He put his life on the line in the name of public service and paid the ultimate price. However, the preaching of the gospel in which he believed brought five to Christ during the service, a blessing within a tragedy that those who knew Hinkle said he would have celebrated.
Hundreds of members of law enforcement from agencies across the country attended the service at Sullivan Central High School, where Hinkle once served as a school resource officer. They, along with hundreds more folks, participated in a procession down Interstate 81 and Interstate 26 as the hearse bearing Hinkle’s flag-draped casket made its way to Oak Hill Cemetery for a graveside service that included the playing of taps, a 21-shot salute and “Amazing Grace” performed by a lone bagpiper.
A trio of law enforcement helicopters and a small plane made flyovers.
It took almost as much time for all the attendees to park and gather as it did to complete the graveside service.
At the service at Central, Mike Malone thanked everyone for the overwhelming support and love shown to Hinkle’s family this week, noting the family — and the SCSO — have hard days ahead and still need your prayers.
Malone remembered Hinkle as kind, gentle and loving — a man who came to work with a smile even during times of personal heartache.
Malone noted civil authority existed even in Old Testament days, and Hinkle was fatally injured when he was among officers responding to a request to check on someone’s well-being.
“He was going to help someone,” Malone said. “That’s what we do. We try to protect the innocent people. .... Steve loved his job, he loved doing it. Steve not only loved bringing peace and safety to men and women, but had a relationship with his Lord. He was not only a cop, but a Christian. He loved the Lord. When Steve’s heart beat the last time ... the Bible says to be absent from the body is to be present with the Lord ... he immediately left that body here behind and went to be with the Lord. And Steve trusted the Lord.”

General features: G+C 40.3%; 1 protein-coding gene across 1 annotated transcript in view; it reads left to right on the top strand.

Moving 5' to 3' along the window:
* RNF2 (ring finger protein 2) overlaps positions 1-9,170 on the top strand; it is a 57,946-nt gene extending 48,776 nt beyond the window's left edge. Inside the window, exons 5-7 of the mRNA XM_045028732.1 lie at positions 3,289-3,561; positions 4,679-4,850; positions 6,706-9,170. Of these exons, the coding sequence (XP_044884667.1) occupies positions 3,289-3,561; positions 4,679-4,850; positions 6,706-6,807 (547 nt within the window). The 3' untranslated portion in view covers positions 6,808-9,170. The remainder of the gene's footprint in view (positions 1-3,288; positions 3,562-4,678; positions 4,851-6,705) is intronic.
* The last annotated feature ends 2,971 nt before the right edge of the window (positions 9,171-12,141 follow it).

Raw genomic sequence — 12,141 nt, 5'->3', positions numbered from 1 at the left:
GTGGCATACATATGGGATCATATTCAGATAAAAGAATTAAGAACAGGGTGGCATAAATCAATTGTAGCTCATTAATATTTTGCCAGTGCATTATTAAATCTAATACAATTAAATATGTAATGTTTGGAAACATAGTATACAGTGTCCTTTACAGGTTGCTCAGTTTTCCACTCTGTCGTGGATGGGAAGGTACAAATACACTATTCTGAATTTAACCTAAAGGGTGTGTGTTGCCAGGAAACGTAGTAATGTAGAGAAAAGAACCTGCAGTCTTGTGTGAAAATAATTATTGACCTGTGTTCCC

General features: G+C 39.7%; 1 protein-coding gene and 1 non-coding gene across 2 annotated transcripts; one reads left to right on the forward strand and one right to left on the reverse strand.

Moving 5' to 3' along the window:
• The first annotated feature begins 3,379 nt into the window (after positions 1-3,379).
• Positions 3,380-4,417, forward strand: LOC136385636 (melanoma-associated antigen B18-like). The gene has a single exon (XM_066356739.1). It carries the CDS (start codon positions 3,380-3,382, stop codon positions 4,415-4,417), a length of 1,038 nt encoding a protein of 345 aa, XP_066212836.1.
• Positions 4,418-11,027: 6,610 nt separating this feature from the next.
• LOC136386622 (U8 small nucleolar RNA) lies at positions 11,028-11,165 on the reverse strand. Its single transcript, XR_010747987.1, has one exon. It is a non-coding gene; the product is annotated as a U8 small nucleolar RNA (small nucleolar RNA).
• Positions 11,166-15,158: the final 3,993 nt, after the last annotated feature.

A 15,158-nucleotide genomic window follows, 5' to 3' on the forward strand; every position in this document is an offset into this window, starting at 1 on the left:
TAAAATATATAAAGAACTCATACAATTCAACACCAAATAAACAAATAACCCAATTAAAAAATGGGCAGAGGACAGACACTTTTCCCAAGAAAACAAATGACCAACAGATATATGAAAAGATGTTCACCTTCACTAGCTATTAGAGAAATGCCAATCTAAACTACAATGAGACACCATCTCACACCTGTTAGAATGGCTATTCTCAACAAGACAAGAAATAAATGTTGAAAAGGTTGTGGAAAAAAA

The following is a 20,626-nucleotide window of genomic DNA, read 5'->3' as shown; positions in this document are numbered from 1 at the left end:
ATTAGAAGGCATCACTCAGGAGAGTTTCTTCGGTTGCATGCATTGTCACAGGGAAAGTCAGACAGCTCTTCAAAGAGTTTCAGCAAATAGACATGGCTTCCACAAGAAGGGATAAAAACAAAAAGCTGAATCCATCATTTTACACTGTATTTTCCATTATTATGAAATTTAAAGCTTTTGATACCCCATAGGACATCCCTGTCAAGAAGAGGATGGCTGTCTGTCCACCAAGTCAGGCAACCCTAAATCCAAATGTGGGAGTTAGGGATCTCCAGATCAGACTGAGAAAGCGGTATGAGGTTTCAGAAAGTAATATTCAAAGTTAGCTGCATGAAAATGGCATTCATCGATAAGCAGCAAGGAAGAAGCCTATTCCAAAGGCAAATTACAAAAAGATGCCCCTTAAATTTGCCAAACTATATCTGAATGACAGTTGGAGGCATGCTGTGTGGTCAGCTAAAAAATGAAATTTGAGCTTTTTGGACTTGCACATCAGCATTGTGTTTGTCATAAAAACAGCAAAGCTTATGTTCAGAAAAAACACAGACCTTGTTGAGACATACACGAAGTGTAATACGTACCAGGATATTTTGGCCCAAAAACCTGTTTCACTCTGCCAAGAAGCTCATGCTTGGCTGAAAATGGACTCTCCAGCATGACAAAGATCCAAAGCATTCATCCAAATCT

Tim Price, Hinkle’s pastor at Holy Mountain Baptist Church, said law enforcement can be a calling, not just a job, and it was a calling for Hinkle. Ultimately, that meant serving that calling all the time, good or bad, and ultimately it leads you to take on the responsibility, regardless of the risks, Price noted.
Price said Hinkle’s family had told him to preach the truth at the service. And he did preach, first quoting John 15:13: “ ‘Greater love hath no man than this, that a man lay down his life for his friends.’
“To be a police officer means that sacrifice is a reality, and sometimes it leads, as it has with Brother Steve ... to the ultimate sacrifice,” Price said. “Officers and their families live with that reality every day. But one of the reasons they are willing to do that is because of love. They love their community; they love the people that make up that community. They love us enough to put themselves in harm’s way to protect us from that danger. That is part of what drove Brother Steve. Love. Love for people. Love for the other officers he served with and even love for the calling itself.”
Price went on preaching on “a love that’s even greater,” that of God for humanity — such love that “He allowed Christ to die for us when we were the enemies of God. Christ died for me, not when I was a friend, but when I was an enemy. That’s a love greater than a man or a woman can ever exhibit.”
Price followed up with an altar call asking all to close their eyes and for anyone that wanted to ask Christ into their heart to raise their hand, which only he would see. He counted them off, one by one, and in the end led five to say a short prayer asking Christ to forgive their sins and come into their heart. Price also asked them to follow up with him or a pastor elsewhere to keep on the path.
Price said Hinkle’s family had said beforehand that it would be wondrous if even one person answered the call during the service.
All that happened a week to the day since Hinkle and other officers responded to the home of Jackie Scott Pendergrass for a welfare check, as he had reportedly threatened to harm himself. When police arrived, Pendergrass, 44, opened fire.
Officers took cover and tried to negotiate with Pendergrass, according to the TBI. Authorities say that after about 45 minutes, Pendergrass suddenly began shooting at police a second time.
In the exchange of gunfire that followed, Hinkle was shot and transported from the scene.
After several hours of trying to make contact with Pendergrass, police forced entry into his home and found him dead. The TBI says autopsy results show his fatal injury was a self-inflicted gunshot wound.
For three days after the incident, Hinkle was listed in critical condition at Bristol Regional Medical Center. He passed away on Tuesday.